- Issue-specific regional strategies. Some regions have developed regional agreements and funding sources to address a specific affordable housing challenge, particularly homelessness. The greater Portland, Maine area adopted a single community plan to address youth homelessness. The plan includes funding for housing, as well as employment, physical health, mental health, substance abuse, and education services. The Hampton Roads (VA) region has established a regional task force to end homelessness to bring together regional leaders not only to discuss strategies for addressing homelessness and but also to focus on how to increase resources for regional homelessness prevention programs.
- Regional administration of affordable housing programs. Some localities have turned to regional entities to administer local programs. The Metropolitan Council, an appointed body created by the Minnesota Legislature to plan for growth in the Twin Cities metro area, has been granted fairly broad powers to tax and take other actions for the public good at a regional scale. The Metropolitan Council administers the region’s Housing Choice Voucher (Section 8) program, with the goal of improving efficiency of the program and maximizing the number of families served.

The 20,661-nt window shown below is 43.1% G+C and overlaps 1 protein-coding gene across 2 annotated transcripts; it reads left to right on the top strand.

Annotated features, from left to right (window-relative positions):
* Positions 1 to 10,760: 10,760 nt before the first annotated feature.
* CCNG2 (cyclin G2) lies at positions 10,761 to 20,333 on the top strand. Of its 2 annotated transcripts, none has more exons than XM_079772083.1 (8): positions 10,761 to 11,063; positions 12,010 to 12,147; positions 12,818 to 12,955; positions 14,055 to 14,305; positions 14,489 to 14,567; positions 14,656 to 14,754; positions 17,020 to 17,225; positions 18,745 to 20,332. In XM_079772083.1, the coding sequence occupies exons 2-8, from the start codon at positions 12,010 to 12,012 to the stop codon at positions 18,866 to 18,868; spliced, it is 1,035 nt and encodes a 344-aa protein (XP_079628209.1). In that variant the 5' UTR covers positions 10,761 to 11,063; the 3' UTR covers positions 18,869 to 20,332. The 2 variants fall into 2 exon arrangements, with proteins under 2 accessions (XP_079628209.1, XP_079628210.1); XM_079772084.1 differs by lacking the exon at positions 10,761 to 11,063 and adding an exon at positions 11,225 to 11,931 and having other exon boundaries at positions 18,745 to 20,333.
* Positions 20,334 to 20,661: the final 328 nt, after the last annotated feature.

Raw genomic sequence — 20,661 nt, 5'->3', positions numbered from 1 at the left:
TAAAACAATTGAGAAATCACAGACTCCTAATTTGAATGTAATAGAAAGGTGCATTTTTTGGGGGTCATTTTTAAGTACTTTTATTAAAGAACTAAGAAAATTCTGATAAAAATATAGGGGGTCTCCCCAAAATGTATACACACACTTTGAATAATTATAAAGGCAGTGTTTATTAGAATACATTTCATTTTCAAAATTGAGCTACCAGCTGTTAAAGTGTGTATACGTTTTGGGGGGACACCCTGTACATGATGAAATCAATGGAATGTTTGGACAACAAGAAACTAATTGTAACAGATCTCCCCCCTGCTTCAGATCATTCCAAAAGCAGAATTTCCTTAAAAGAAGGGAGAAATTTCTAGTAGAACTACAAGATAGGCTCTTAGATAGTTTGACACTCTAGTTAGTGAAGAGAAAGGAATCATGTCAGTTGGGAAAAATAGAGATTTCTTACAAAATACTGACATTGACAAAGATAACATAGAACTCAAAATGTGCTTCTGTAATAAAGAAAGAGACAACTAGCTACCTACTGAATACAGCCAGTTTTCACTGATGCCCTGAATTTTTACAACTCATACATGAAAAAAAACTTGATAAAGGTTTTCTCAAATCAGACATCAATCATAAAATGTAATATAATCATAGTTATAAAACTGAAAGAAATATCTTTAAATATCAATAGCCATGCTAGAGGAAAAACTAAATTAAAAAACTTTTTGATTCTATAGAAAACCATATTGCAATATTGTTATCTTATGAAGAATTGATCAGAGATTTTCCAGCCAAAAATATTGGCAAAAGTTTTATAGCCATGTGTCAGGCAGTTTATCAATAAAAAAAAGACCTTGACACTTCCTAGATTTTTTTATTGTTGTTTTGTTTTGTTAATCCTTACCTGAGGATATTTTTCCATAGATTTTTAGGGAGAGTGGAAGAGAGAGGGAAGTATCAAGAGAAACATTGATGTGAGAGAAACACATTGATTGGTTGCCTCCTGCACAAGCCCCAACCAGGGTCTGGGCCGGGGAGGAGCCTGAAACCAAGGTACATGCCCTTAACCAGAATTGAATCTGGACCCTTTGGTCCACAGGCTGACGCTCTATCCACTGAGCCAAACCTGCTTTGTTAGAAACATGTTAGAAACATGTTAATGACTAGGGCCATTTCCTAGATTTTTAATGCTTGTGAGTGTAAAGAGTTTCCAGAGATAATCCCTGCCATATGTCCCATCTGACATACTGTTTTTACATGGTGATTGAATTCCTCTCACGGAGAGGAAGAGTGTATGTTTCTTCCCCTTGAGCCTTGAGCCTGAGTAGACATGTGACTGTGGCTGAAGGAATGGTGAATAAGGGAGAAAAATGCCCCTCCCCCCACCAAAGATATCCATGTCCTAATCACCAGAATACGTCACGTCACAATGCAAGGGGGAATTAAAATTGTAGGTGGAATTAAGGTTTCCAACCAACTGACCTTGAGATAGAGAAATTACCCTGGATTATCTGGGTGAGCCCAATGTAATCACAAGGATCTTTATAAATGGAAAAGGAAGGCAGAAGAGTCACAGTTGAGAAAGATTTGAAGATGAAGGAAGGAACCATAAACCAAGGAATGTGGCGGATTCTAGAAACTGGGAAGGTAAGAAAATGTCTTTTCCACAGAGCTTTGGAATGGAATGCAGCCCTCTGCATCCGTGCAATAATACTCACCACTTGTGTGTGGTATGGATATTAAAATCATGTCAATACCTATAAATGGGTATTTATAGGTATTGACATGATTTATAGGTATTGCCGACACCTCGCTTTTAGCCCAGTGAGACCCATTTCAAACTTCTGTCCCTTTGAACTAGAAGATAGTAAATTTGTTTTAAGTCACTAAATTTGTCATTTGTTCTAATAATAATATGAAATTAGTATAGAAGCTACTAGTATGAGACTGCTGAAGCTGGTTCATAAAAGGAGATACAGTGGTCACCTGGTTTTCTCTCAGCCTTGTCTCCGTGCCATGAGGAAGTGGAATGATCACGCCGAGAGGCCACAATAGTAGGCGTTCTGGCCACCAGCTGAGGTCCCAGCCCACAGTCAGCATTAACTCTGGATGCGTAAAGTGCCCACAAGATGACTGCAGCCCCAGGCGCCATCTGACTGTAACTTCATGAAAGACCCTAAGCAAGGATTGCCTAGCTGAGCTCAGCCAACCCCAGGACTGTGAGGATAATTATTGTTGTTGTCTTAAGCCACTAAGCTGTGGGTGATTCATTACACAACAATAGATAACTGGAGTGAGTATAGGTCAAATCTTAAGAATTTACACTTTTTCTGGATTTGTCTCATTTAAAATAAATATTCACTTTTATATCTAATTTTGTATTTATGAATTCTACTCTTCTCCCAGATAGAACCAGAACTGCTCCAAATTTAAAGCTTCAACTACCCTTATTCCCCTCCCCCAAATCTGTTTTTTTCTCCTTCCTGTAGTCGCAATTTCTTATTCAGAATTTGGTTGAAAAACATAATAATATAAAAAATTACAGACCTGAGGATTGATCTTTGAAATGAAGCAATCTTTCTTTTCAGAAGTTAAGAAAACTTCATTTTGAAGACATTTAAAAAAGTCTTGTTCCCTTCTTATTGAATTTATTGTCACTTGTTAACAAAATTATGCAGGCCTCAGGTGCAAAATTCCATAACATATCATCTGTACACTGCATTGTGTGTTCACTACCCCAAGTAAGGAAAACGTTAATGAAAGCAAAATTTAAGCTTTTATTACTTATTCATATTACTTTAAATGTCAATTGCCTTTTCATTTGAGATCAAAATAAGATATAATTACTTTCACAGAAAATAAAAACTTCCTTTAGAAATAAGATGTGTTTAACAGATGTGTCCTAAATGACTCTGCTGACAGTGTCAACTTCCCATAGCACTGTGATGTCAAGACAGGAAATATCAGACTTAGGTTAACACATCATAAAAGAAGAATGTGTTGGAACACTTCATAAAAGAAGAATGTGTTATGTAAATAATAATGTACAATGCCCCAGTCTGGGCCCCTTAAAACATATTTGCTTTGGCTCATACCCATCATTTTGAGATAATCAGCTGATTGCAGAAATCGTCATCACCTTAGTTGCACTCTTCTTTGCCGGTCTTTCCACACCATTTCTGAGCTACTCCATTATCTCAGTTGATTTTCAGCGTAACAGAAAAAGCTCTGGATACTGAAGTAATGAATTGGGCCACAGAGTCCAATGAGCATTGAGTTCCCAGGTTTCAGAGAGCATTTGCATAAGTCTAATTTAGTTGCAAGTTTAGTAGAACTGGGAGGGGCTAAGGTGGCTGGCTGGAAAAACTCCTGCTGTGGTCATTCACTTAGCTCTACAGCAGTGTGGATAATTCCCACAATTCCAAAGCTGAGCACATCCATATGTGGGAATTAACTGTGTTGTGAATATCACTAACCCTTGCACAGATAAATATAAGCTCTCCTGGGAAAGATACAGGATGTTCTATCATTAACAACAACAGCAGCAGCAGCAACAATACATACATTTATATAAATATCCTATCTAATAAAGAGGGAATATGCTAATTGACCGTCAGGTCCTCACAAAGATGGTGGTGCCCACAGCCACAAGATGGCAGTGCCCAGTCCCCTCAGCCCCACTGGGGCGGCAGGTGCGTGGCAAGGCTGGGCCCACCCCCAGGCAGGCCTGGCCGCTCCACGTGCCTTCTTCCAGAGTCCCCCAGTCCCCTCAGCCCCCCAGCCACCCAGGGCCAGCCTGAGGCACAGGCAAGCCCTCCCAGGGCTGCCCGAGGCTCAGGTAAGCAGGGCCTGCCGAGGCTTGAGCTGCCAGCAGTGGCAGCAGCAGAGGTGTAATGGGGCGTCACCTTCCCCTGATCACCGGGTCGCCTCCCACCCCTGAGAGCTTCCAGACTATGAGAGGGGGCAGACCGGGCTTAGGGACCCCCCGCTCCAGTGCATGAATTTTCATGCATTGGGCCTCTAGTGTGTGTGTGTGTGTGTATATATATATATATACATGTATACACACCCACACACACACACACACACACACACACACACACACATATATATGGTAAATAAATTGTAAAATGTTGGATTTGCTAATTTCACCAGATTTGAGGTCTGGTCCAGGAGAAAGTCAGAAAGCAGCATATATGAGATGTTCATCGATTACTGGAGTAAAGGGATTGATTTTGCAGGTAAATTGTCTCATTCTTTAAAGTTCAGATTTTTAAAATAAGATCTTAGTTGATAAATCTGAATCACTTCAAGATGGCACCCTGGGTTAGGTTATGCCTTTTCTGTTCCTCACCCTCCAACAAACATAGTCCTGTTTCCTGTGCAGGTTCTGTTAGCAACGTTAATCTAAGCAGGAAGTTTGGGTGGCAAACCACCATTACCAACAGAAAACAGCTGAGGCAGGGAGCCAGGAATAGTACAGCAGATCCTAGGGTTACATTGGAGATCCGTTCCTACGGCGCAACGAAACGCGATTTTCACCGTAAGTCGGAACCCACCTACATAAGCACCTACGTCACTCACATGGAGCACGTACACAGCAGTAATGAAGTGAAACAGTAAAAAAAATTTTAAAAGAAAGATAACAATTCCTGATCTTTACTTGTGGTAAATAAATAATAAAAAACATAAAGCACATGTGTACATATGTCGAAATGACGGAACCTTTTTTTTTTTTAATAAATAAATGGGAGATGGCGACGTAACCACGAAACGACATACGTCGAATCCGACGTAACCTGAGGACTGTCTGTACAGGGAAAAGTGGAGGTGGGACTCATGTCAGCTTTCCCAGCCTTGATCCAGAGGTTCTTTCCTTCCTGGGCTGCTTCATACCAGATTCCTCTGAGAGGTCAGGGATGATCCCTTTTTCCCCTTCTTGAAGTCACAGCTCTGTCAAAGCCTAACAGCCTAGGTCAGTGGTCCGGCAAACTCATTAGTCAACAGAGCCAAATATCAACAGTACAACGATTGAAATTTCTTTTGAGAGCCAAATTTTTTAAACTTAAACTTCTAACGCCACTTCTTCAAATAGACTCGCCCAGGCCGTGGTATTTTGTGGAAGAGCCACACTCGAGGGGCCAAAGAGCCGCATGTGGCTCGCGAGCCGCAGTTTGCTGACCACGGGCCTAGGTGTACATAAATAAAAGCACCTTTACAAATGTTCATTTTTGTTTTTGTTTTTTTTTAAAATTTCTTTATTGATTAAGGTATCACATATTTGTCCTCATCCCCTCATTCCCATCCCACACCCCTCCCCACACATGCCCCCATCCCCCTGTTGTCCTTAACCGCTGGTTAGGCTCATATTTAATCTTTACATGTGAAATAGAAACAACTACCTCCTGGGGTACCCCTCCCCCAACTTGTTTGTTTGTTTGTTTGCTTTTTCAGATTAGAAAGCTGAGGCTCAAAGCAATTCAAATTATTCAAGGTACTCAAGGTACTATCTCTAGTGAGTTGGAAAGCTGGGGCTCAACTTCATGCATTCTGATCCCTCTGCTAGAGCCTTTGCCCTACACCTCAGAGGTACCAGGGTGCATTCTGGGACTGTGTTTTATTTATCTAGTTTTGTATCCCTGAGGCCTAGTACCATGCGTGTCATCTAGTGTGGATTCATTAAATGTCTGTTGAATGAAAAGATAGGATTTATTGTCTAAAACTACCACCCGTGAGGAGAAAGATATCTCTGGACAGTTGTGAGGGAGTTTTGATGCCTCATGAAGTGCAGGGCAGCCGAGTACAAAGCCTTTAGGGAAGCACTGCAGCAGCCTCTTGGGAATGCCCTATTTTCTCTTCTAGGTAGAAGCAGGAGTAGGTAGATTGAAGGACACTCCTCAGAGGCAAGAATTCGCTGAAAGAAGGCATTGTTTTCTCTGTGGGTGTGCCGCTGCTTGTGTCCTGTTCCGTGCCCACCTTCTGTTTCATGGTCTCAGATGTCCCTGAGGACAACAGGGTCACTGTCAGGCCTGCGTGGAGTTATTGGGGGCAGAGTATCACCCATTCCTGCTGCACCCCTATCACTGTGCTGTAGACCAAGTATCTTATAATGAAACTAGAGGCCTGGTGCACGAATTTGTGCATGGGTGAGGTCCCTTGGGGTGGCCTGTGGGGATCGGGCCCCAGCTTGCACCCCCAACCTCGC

These and other regional efforts from around the country can serve as models for the greater Washington DC area. However, our region also has the opportunity to be innovative and to explore new approaches to regionalism. While there may not be many new tools for affordable housing, there can be new ways to coordinate and collaborate. Building small and recognizing successes can help demonstrate how regional action can benefit the wider community without squelching local autonomy. Some potential “small steps” for regionalism: